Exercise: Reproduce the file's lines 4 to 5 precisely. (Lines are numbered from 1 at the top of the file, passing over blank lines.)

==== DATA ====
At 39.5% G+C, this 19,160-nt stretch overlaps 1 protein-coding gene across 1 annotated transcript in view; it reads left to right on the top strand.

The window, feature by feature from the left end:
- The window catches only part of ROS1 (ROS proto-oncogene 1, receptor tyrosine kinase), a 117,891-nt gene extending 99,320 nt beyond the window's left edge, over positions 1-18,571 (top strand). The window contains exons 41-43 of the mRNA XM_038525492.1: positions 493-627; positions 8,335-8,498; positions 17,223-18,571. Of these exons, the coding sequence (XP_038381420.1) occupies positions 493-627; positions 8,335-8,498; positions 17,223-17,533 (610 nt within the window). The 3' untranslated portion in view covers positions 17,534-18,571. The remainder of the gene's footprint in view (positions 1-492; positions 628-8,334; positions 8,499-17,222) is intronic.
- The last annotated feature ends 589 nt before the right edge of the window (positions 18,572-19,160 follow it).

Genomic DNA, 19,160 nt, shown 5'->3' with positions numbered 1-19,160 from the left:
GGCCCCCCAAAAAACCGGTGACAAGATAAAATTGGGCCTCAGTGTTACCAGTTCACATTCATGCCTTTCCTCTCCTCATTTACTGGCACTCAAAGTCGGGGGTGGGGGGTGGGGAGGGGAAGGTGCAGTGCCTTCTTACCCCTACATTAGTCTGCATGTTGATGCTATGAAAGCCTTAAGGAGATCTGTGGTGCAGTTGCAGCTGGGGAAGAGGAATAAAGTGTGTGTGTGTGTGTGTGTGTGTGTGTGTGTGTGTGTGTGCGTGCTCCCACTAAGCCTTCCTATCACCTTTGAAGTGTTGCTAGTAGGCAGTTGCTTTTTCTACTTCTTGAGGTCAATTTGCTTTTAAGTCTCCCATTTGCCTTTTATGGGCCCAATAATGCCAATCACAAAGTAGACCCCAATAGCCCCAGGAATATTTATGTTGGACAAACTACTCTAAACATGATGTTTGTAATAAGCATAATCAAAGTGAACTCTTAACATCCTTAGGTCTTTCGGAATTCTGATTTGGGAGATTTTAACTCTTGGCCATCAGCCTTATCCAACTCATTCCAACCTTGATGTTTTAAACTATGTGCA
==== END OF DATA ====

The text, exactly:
- The last annotated feature ends 589 nt before the right edge of the window (positions 18,572-19,160 follow it).

Genomic DNA, 19,160 nt, shown 5'->3' with positions numbered 1-19,160 from the left: